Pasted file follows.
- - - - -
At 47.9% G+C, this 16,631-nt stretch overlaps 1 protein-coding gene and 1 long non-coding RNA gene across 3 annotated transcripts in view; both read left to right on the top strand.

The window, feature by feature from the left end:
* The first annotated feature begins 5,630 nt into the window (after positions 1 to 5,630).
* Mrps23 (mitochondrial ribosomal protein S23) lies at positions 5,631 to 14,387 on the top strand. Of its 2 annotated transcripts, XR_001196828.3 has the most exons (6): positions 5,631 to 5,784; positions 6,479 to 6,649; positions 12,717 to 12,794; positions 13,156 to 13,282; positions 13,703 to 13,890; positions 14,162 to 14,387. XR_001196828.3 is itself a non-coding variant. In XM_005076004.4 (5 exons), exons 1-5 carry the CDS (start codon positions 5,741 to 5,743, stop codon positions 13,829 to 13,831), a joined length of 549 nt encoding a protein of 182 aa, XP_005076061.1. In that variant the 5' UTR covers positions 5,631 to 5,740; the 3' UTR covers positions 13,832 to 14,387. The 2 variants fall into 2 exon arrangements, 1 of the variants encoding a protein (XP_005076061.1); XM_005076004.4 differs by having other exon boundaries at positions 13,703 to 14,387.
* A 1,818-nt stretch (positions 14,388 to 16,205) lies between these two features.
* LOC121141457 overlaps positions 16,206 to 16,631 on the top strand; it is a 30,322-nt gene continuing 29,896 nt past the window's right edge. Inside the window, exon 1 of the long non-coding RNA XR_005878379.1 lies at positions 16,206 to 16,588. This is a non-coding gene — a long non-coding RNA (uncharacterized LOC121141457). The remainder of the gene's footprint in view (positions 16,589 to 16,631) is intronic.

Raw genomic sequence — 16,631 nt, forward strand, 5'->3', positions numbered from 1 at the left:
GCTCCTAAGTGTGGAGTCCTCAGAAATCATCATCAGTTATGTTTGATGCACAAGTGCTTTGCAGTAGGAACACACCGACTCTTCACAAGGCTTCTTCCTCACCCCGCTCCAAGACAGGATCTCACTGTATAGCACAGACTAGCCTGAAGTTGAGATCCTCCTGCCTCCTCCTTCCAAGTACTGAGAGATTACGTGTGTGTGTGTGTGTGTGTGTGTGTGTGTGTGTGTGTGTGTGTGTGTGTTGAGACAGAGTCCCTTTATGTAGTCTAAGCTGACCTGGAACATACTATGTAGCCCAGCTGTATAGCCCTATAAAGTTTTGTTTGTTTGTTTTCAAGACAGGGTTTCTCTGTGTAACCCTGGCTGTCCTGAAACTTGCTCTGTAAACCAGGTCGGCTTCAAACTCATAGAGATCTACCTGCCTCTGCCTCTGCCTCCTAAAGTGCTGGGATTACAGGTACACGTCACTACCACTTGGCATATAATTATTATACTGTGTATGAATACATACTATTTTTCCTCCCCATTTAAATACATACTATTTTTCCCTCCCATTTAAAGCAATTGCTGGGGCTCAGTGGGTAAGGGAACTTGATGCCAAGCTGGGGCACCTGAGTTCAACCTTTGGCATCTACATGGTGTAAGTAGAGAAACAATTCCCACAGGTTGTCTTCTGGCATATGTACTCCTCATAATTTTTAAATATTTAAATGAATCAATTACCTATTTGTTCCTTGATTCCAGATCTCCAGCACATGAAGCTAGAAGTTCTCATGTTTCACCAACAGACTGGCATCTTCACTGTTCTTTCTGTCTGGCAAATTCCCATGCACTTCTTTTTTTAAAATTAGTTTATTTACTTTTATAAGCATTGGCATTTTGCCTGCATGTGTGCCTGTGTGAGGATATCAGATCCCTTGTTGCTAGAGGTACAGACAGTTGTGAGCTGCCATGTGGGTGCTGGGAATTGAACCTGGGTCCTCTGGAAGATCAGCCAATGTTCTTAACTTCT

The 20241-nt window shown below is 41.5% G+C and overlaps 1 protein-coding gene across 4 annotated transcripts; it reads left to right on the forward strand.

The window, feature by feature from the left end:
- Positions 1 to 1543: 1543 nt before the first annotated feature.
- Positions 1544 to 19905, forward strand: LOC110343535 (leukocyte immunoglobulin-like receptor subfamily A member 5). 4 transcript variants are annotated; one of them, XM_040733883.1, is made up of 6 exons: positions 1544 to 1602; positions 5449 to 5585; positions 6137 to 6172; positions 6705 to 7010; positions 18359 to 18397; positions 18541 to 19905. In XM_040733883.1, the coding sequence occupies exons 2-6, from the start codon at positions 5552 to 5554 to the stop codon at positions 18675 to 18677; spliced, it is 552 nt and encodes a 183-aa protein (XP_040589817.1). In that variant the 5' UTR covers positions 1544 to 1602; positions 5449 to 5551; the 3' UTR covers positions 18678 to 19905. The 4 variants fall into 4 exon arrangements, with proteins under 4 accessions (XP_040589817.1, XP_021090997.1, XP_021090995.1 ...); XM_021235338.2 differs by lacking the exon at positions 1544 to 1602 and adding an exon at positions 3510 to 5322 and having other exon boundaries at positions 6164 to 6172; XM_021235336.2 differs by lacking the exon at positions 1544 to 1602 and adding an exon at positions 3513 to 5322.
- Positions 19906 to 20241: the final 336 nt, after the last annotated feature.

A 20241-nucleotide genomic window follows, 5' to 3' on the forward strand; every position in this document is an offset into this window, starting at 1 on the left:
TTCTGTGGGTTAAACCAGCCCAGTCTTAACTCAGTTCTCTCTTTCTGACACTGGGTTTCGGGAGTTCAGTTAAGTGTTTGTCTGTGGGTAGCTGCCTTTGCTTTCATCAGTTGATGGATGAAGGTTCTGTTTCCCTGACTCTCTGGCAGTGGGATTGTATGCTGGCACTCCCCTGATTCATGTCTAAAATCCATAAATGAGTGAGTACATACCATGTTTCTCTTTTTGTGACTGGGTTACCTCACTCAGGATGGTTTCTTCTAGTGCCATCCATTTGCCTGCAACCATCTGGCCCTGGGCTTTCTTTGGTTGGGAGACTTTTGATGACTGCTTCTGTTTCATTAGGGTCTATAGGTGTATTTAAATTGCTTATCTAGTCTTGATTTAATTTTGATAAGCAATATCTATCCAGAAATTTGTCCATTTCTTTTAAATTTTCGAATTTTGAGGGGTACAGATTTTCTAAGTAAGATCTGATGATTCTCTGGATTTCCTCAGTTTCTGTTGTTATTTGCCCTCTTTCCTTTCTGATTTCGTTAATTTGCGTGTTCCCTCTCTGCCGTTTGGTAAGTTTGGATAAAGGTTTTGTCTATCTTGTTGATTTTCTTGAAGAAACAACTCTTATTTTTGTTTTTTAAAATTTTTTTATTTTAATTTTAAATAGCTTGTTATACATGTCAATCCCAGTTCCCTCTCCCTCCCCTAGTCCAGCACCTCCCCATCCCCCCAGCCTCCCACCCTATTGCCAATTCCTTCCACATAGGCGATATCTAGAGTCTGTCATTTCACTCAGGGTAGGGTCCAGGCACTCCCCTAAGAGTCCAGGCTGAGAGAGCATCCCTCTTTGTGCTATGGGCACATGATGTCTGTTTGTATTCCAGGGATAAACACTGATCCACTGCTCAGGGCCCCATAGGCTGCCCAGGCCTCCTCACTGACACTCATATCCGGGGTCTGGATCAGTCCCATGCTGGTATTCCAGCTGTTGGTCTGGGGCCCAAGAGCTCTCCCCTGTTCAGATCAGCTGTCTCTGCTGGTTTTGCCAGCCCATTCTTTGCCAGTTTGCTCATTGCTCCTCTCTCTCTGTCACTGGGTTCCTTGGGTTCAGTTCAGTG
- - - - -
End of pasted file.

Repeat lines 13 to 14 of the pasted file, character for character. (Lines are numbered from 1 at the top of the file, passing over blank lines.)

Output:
- Positions 19906 to 20241: the final 336 nt, after the last annotated feature.

A 20241-nucleotide genomic window follows, 5' to 3' on the forward strand; every position in this document is an offset into this window, starting at 1 on the left: